> This question will be resolved according to formal recognition

If the MoU is a treaty – which can only be known by reading its text, to see if it fits the VCLT definition of a treaty – then it is formal recognition. I can pull up several sources on international law to show you that recognition can be implicit and it is no different from explicit, do you want me to do that?

@BrunoParga For the purposes of this question, a memo is not considered a treaty. Somaliland officials are saying that recognition will come later.

I have read the text. Anyone is free to google and read it too.

“Recognition can be implicit.” Yes, but for the purposes of this question, implied recognition will not count. The goal is to have clear criteria for resolution.

@TrickyDuck google doesn't have the text of the memorandum, only the press release about it. Which is why I asked you for the link of the actual text if you'd found it. I don't believe you've read the memo, only the press release (but I'd love to be proven wrong on this).

Also, it sounds really strange to have a question about an international law matter directly contradict international law, [especially since implicit recognition is no less clear than explicit] (edit: I'm retracting this claim).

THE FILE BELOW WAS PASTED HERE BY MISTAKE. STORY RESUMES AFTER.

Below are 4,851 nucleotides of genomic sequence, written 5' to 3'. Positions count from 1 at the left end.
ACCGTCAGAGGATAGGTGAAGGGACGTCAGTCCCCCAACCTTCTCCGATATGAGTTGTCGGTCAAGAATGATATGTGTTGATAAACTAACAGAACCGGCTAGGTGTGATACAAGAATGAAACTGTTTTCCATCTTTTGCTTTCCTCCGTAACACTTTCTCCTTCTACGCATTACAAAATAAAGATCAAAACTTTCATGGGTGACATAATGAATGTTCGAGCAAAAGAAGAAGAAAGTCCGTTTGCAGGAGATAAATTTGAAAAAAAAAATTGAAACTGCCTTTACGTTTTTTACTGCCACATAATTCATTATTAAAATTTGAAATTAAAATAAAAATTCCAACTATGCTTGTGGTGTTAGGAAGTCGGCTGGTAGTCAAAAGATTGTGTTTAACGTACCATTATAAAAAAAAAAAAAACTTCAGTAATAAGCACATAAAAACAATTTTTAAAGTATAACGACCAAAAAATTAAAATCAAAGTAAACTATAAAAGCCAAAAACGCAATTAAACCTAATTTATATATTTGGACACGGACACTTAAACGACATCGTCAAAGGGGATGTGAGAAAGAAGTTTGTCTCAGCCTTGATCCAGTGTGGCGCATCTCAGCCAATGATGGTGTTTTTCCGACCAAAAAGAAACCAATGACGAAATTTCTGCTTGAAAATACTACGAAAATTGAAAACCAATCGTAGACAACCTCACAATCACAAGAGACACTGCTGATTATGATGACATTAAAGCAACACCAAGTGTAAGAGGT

@BrunoParga You are being kind of hostile. You accused me of not reading it, and then you have the nerve to ask me to help you by doing your research. Go pound sand.

You are free to bet (or not) on this question. This is not an attempt to define or redefine international law.

(deleted)

@TrickyDuck actually, my apologies. I didn't mean to conduct this in a hostile way. I meant to provide helpful commentary on the question, informed by relevant subject matter expertise as a former diplomat.

I hoped you'd meet me halfway by sharing what you have read; either it'd be the actual MoU, for which I'd be really thankful and which would go a long way towards clarifying if it does recognize or not; or it would be a press release or something quoting it, in which case I'd appreciate it if you acknowledged it is not the MoU itself.

This statement that was Tweeted by the Ethiopian government, for example, is not the MoU: https://twitter.com/FdreService/status/1742511010315919641